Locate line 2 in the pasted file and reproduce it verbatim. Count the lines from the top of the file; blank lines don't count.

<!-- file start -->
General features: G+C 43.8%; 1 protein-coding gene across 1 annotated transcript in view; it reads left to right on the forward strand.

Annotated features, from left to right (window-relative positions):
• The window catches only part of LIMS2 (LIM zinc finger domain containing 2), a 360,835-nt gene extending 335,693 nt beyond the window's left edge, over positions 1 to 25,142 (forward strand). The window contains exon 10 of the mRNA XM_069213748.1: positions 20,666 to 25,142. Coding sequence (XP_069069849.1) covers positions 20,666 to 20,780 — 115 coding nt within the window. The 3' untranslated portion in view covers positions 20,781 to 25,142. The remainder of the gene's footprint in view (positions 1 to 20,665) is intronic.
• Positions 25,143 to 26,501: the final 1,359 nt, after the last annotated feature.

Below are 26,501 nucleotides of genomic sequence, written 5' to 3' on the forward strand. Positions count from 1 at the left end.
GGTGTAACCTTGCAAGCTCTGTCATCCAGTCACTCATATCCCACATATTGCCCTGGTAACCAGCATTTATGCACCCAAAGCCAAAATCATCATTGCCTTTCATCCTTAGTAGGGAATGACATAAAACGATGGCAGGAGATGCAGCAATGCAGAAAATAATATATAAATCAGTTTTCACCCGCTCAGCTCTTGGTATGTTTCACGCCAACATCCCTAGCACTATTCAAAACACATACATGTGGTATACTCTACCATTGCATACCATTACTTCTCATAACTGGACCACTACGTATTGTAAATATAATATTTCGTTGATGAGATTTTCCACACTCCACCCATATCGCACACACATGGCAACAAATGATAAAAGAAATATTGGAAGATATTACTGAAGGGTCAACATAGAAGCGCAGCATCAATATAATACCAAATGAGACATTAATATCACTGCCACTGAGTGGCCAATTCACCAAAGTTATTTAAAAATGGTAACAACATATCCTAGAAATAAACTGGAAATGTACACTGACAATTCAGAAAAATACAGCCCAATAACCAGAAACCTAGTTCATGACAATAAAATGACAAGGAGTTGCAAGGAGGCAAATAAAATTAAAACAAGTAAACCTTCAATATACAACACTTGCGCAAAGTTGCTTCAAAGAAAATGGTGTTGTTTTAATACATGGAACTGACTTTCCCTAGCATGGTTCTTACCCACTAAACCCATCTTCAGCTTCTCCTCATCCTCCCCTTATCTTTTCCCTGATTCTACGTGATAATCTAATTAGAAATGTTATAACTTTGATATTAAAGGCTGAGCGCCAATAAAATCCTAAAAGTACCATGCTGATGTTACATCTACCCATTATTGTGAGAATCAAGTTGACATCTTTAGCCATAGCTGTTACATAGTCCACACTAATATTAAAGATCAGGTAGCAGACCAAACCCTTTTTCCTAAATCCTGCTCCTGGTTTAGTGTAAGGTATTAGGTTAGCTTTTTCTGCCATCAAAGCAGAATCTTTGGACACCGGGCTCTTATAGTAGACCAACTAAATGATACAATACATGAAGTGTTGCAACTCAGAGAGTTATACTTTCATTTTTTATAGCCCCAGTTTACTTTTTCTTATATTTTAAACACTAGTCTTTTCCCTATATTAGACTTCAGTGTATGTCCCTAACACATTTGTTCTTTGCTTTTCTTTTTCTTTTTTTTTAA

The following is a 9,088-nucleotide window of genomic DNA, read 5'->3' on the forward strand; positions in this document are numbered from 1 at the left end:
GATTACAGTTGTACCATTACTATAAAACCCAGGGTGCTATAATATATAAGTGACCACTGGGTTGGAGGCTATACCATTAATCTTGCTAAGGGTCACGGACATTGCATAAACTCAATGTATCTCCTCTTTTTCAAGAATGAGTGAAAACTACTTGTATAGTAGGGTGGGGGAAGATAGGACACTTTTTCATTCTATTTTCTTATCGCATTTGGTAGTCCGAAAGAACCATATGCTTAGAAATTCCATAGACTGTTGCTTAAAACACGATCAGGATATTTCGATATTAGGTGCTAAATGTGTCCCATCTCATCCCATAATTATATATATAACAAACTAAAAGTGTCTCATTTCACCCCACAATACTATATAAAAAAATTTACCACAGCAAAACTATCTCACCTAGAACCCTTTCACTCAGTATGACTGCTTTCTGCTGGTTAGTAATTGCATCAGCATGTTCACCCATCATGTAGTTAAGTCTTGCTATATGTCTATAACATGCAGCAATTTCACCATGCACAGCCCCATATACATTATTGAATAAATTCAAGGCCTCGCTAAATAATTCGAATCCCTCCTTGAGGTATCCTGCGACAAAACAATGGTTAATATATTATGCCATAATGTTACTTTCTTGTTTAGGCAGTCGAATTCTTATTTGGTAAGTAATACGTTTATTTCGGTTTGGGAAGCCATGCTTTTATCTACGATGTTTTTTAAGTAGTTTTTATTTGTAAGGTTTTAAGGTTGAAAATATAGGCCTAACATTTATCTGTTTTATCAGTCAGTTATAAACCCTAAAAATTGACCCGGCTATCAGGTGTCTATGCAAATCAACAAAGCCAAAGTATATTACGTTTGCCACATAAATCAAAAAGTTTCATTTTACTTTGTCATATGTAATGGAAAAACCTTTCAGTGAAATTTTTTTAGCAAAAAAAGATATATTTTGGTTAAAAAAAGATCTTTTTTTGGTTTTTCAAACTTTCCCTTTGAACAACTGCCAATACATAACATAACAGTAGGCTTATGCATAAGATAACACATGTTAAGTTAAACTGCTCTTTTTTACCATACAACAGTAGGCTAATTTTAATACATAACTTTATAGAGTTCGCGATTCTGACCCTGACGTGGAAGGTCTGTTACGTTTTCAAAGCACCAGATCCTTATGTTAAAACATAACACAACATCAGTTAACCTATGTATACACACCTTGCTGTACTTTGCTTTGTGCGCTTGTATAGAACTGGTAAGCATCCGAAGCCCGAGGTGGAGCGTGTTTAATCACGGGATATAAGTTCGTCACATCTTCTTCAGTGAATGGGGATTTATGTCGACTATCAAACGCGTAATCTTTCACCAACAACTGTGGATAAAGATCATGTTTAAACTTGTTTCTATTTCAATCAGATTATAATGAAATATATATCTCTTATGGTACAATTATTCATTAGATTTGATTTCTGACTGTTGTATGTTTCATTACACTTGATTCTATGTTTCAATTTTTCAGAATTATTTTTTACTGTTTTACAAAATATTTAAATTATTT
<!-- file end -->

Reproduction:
Annotated features, from left to right (window-relative positions):